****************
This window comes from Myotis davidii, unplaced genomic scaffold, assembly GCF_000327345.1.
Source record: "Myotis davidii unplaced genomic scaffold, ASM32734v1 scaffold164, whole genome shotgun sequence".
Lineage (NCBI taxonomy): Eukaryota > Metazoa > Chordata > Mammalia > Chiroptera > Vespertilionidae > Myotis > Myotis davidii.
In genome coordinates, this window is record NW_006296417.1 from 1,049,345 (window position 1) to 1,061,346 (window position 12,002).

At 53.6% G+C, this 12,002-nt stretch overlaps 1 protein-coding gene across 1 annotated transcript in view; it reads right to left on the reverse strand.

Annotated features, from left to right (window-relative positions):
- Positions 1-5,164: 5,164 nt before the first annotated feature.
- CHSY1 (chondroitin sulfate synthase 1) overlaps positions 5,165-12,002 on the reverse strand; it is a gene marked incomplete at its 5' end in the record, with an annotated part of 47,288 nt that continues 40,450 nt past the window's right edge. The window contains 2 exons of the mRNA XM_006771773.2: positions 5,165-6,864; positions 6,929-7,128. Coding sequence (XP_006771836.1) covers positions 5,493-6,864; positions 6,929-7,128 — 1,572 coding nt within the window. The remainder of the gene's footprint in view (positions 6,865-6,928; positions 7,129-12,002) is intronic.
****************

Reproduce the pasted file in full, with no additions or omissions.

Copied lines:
This window comes from Myotis davidii, unplaced genomic scaffold, assembly GCF_000327345.1.
Source record: "Myotis davidii unplaced genomic scaffold, ASM32734v1 scaffold164, whole genome shotgun sequence".
Lineage (NCBI taxonomy): Eukaryota > Metazoa > Chordata > Mammalia > Chiroptera > Vespertilionidae > Myotis > Myotis davidii.
In genome coordinates, this window is record NW_006296417.1 from 1,049,345 (window position 1) to 1,061,346 (window position 12,002).

At 53.6% G+C, this 12,002-nt stretch overlaps 1 protein-coding gene across 1 annotated transcript in view; it reads right to left on the reverse strand.

Annotated features, from left to right (window-relative positions):
- Positions 1-5,164: 5,164 nt before the first annotated feature.
- CHSY1 (chondroitin sulfate synthase 1) overlaps positions 5,165-12,002 on the reverse strand; it is a gene marked incomplete at its 5' end in the record, with an annotated part of 47,288 nt that continues 40,450 nt past the window's right edge. The window contains 2 exons of the mRNA XM_006771773.2: positions 5,165-6,864; positions 6,929-7,128. Coding sequence (XP_006771836.1) covers positions 5,493-6,864; positions 6,929-7,128 — 1,572 coding nt within the window. The remainder of the gene's footprint in view (positions 6,865-6,928; positions 7,129-12,002) is intronic.